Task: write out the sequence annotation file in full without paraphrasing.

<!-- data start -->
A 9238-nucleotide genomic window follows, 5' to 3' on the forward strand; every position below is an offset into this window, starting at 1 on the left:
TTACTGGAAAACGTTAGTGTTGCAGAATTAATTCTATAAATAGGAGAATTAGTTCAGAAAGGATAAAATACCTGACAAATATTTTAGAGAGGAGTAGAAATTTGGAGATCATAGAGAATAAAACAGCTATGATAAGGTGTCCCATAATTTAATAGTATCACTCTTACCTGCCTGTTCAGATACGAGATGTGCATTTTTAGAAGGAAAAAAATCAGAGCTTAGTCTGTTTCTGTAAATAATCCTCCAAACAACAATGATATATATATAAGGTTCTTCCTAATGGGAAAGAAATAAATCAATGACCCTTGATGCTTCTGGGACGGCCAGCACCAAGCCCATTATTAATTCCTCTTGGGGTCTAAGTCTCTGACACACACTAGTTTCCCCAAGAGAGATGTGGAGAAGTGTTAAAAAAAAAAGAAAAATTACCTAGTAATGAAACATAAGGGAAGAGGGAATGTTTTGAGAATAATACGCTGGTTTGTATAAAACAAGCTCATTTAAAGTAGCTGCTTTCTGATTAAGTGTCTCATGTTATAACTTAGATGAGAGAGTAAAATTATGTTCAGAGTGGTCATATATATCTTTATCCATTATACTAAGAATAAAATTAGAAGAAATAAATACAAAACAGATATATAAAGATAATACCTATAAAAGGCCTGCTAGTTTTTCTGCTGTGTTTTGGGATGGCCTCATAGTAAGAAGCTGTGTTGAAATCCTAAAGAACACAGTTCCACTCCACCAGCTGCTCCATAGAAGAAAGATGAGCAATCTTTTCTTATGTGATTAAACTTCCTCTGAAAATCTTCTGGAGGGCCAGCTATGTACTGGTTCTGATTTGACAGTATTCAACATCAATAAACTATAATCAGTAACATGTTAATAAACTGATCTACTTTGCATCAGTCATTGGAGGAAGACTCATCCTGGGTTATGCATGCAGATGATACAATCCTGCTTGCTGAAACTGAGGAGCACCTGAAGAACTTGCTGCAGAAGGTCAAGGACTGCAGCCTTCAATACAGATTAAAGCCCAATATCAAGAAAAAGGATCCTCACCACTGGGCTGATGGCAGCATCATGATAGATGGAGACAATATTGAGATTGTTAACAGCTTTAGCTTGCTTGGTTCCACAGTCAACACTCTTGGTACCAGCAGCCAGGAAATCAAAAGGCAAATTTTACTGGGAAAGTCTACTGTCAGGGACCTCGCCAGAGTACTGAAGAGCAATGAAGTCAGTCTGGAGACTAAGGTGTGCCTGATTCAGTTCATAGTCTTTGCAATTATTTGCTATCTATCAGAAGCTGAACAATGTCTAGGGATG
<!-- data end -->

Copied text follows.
A 9238-nucleotide genomic window follows, 5' to 3' on the forward strand; every position below is an offset into this window, starting at 1 on the left:
TTACTGGAAAACGTTAGTGTTGCAGAATTAATTCTATAAATAGGAGAATTAGTTCAGAAAGGATAAAATACCTGACAAATATTTTAGAGAGGAGTAGAAATTTGGAGATCATAGAGAATAAAACAGCTATGATAAGGTGTCCCATAATTTAATAGTATCACTCTTACCTGCCTGTTCAGATACGAGATGTGCATTTTTAGAAGGAAAAAAATCAGAGCTTAGTCTGTTTCTGTAAATAATCCTCCAAACAACAATGATATATATATAAGGTTCTTCCTAATGGGAAAGAAATAAATCAATGACCCTTGATGCTTCTGGGACGGCCAGCACCAAGCCCATTATTAATTCCTCTTGGGGTCTAAGTCTCTGACACACACTAGTTTCCCCAAGAGAGATGTGGAGAAGTGTTAAAAAAAAAAGAAAAATTACCTAGTAATGAAACATAAGGGAAGAGGGAATGTTTTGAGAATAATACGCTGGTTTGTATAAAACAAGCTCATTTAAAGTAGCTGCTTTCTGATTAAGTGTCTCATGTTATAACTTAGATGAGAGAGTAAAATTATGTTCAGAGTGGTCATATATATCTTTATCCATTATACTAAGAATAAAATTAGAAGAAATAAATACAAAACAGATATATAAAGATAATACCTATAAAAGGCCTGCTAGTTTTTCTGCTGTGTTTTGGGATGGCCTCATAGTAAGAAGCTGTGTTGAAATCCTAAAGAACACAGTTCCACTCCACCAGCTGCTCCATAGAAGAAAGATGAGCAATCTTTTCTTATGTGATTAAACTTCCTCTGAAAATCTTCTGGAGGGCCAGCTATGTACTGGTTCTGATTTGACAGTATTCAACATCAATAAACTATAATCAGTAACATGTTAATAAACTGATCTACTTTGCATCAGTCATTGGAGGAAGACTCATCCTGGGTTATGCATGCAGATGATACAATCCTGCTTGCTGAAACTGAGGAGCACCTGAAGAACTTGCTGCAGAAGGTCAAGGACTGCAGCCTTCAATACAGATTAAAGCCCAATATCAAGAAAAAGGATCCTCACCACTGGGCTGATGGCAGCATCATGATAGATGGAGACAATATTGAGATTGTTAACAGCTTTAGCTTGCTTGGTTCCACAGTCAACACTCTTGGTACCAGCAGCCAGGAAATCAAAAGGCAAATTTTACTGGGAAAGTCTACTGTCAGGGACCTCGCCAGAGTACTGAAGAGCAATGAAGTCAGTCTGGAGACTAAGGTGTGCCTGATTCAGTTCATAGTCTTTGCAATTATTTGCTATCTATCAGAAGCTGAACAATGTCTAGGGATG